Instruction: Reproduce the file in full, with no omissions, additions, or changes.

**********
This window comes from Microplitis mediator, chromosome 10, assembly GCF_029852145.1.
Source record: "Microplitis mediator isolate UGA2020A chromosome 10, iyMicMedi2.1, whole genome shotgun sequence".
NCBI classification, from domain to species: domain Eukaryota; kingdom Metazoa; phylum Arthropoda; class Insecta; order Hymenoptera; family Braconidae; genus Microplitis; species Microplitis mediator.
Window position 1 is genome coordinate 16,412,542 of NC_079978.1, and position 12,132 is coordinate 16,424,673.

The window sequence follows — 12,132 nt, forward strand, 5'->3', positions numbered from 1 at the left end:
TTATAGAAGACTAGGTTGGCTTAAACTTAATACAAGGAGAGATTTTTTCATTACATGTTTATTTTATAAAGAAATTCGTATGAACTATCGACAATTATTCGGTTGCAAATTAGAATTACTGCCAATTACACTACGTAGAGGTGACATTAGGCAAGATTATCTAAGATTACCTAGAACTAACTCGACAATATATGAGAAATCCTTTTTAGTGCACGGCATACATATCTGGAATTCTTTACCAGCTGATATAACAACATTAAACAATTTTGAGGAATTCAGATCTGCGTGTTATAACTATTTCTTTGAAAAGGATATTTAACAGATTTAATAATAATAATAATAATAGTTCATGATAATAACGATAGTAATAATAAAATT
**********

This window comes from Microplitis mediator, chromosome 10, assembly GCF_029852145.1.
Source record: "Microplitis mediator isolate UGA2020A chromosome 10, iyMicMedi2.1, whole genome shotgun sequence".
NCBI classification, from domain to species: domain Eukaryota; kingdom Metazoa; phylum Arthropoda; class Insecta; order Hymenoptera; family Braconidae; genus Microplitis; species Microplitis mediator.
Window position 1 is genome coordinate 16,412,542 of NC_079978.1, and position 12,132 is coordinate 16,424,673.

The window sequence follows — 12,132 nt, forward strand, 5'->3', positions numbered from 1 at the left end:
TTATAGAAGACTAGGTTGGCTTAAACTTAATACAAGGAGAGATTTTTTCATTACATGTTTATTTTATAAAGAAATTCGTATGAACTATCGACAATTATTCGGTTGCAAATTAGAATTACTGCCAATTACACTACGTAGAGGTGACATTAGGCAAGATTATCTAAGATTACCTAGAACTAACTCGACAATATATGAGAAATCCTTTTTAGTGCACGGCATACATATCTGGAATTCTTTACCAGCTGATATAACAACATTAAACAATTTTGAGGAATTCAGATCTGCGTGTTATAACTATTTCTTTGAAAAGGATATTTAACAGATTTAATAATAATAATAATAATAGTTCATGATAATAACGATAGTAATAATAAAATT